Haskell A, Pfeiff C, Mann R., Foot Ankle Int. 25(11):774-7., 2004 Nov 01
BACKGROUND: This study tested the hypotheses that fusing the subtalar joint with a single lag screw from the posteroinferior calcaneus to the anterior talar neck is an effective technique and that factors affecting the time to fusion can be identified.
METHODS: Between October, 1995, and July, 2002, the senior author (RAM) performed 101 isolated subtalar arthrodeses using a technique of single lag-screw fixation from posteroinferior to anterosuperior across the posterior facet of the subtalar joint combined with the application of an autograft taken from the floor of the sinus tarsi and anterior process. The average patient age was 52 (range 17 to 82) years. There were 52 women (53 arthrodeses) and 48 men (48 arthrodeses). Eight of 101 (8%) arthrodeses were revisions. The indications included posttraumatic arthritis (45), posterior tibial tendon dysfunction (18), failed prior ankle joint fusion (14), idiopathic disorders (12), hindfoot coalition (7), rheumatoid arthritis (3), and Charcot-Marie-Tooth disease (2). Fifteen of 101 patients (15%) smoked an average of 0.9 +/- 0.5 pack of cigarettes per day.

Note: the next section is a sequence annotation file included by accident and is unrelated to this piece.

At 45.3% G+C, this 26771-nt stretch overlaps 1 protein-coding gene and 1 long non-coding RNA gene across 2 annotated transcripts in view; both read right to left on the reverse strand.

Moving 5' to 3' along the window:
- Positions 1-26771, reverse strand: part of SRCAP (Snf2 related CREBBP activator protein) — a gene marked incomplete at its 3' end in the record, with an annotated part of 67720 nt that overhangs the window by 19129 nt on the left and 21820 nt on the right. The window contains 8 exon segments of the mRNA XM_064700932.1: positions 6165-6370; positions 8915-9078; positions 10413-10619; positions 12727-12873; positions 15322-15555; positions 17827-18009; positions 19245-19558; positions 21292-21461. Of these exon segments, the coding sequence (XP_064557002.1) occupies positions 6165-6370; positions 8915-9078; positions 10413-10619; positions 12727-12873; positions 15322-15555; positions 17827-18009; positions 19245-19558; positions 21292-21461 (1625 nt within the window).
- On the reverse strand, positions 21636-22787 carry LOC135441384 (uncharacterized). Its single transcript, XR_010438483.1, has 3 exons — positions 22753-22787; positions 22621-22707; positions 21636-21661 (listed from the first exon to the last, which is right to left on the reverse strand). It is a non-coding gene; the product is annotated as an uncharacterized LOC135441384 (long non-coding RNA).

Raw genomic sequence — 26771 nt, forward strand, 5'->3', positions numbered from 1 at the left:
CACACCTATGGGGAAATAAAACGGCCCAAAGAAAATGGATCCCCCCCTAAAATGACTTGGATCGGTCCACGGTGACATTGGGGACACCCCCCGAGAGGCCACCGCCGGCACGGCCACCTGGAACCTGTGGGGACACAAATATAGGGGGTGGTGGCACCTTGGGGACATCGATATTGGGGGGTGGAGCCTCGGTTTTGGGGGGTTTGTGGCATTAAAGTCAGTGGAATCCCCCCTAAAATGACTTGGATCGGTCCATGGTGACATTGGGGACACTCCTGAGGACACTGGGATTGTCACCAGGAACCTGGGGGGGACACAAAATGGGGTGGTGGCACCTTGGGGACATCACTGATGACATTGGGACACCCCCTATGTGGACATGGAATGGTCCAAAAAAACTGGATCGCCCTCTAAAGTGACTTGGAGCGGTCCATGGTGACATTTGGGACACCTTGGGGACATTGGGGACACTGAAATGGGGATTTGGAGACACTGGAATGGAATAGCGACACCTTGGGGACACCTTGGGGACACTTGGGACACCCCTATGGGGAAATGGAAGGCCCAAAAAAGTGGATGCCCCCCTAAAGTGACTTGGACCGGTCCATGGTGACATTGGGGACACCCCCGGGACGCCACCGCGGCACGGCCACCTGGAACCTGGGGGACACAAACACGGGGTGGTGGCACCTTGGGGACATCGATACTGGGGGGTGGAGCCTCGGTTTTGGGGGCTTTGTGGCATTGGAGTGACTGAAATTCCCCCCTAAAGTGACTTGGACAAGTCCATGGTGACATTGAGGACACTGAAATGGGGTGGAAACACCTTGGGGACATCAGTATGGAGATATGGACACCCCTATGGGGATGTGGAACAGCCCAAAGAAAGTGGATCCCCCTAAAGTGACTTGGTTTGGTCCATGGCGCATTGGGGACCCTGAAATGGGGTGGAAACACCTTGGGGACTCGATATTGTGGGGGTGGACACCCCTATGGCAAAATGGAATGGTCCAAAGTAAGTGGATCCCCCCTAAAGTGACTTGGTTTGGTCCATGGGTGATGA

RESULTS: Two of 101 joints did not fuse, resulting in an overall fusion rate of 98%. The average time to fusion was 12.3 +/- 3.4 weeks. The presence of a prior ankle fusion significantly prolonged the time to fusion of the subtalar joint (11.9 +/- 2.3 vs. 14.9 +/- 7.0, p = .003). Other factors, including smoking, revision surgery, patient age, and patient sex, did not affect time to fusion. The fixation screw was removed in 13 of 101 (13%) joints at an average of 8.8 +/- 0.5 months.
CONCLUSIONS: Using a single 7.0-mm lag screw across the posterior facet of the subtalar joint results in fusion of the subtalar joint in 98% of patients. A prior ankle arthrodesis delays the time to fusion of the subtalar joint by 3 weeks. This is a simple and reliable technique for achieving fusion of the subtalar joint.